There might be 50 ways to leave your lover, but even Albert Einstein himself would have trouble adding up all the excuses the left uses to explain why so many of the government-run schools suck eggs.
The No. 1 excuse, of course, is lack of money.
No. 2, naturally, is … lack of money.
No. 3 is … yep, lack of money.
And then somewhere way down on the list they blame, in no particular order, the students themselves, their parents, bureaucrats, school boards, Republicans, conservatives, the government, No Child Left Behind, over-crowded classrooms … and then back to lack of money, lack of money and … lack of money.
Of course, those of us in the real world know there are really only two main reasons why the government schools are, at best, bastions of mediocrity: the teacher unions and a lack of competition.
As Donald Trump wrote in “The America We Deserve” back in 2000: “We’ve got to bring on the competition — open the schoolhouse doors and let parents choose the best school for their children. Education reformers call this school choice, charter schools, vouchers, even opportunity scholarships. I call it competition — the American way.”
Unfortunately, it’s impossible to get rid of the teacher unions. Like herpes, once you get ’em you got ’em for good. But there is absolutely something we can do to help break the government monopoly on schools in Nevada and inject a little all-American competition into the system. And yes, money is the key … but not more of it. We just need to “spread the wealth” around a bit.
As it is today, the only way for many parents to afford some semblance of private school choice is for both parents to work five or six jobs for 23 out of 24 hours a day. Or move to the ‘burbs where the government schools don’t suck quite as badly as the urban ones.
Enter Nevada Assemblyman Ed Goedhart, R-Amargosa Valley, and the parental choice bill he’ll be introducing this session: the Excellence In Education and Increased Opportunities Act (EIEIO). The essence of this proposed constitutional amendment is as follows:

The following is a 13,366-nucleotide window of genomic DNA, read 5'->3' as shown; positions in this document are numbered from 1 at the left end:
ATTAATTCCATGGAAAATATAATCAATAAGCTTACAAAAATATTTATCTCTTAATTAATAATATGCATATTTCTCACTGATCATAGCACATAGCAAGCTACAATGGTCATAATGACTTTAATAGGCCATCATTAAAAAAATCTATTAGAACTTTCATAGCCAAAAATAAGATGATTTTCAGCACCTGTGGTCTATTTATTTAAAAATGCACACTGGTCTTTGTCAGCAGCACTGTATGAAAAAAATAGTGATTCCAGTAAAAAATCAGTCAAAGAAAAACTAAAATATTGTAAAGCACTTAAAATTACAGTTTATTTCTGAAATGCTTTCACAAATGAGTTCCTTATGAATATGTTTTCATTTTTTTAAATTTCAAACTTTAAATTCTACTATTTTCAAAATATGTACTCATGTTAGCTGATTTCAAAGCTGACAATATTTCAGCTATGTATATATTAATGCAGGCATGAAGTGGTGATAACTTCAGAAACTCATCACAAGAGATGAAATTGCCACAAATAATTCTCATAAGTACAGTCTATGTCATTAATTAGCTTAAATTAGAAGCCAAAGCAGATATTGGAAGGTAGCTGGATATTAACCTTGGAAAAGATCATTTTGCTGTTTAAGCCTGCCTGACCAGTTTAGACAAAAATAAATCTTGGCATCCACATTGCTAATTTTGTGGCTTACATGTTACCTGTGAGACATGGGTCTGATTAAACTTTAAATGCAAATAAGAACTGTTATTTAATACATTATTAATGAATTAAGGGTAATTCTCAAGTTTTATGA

“In addition to establishing and maintaining public schools in each school district, the Legislature shall provide a companion program of per pupil funding which provides Education Tax Rebates to parents or legal guardians of eligible students who choose to enroll them in private schools of their choice, using some of the funds that would otherwise be paid to a school district on behalf of that student.”
Amen and hallelujah!
Every parent and grandparent in Nevada pays taxes that subsidize the public education system. Therefore, every student should be entitled to at least a portion of that education tax subsidy whether they attend a government school or a private school, including religious schools. It’d be like the G.I. Bill or the Millennium Scholarship, but for elementary and secondary school students.
The act proposes that the tax rebate equal “seventy-five percent of the basic support guarantee per pupil, as established by law for the public schools.” The remainder of the money would stay in the government school system — which means the government schools will still be getting some money to educate students it no longer has in its classrooms.
If the proposal passes, class sizes in the government schools — as well as the need to build expensive new government schools — will shrink almost overnight at no additional cost to taxpayers. The tax rebates will result in the private sector stepping up to fill the demand for increased educational opportunities, including storefront schools and new online “virtual” schools.
The Excellence In Education and Increased Opportunities Act would be a win-win for everybody concerned — except the teacher unions. So expect them to pull out all the stops to strangle this innovative proposal in its cradle. And when they do, taxpayers who want better schools for less money will need to tell them to shut up and sit down.
It’s long past time to give choice a chance … EIEIO!
Chuck Muth is president of Citizen Outreach, a nonprofit public policy grass-roots advocacy organization. He may be reached at firstname.lastname@example.org.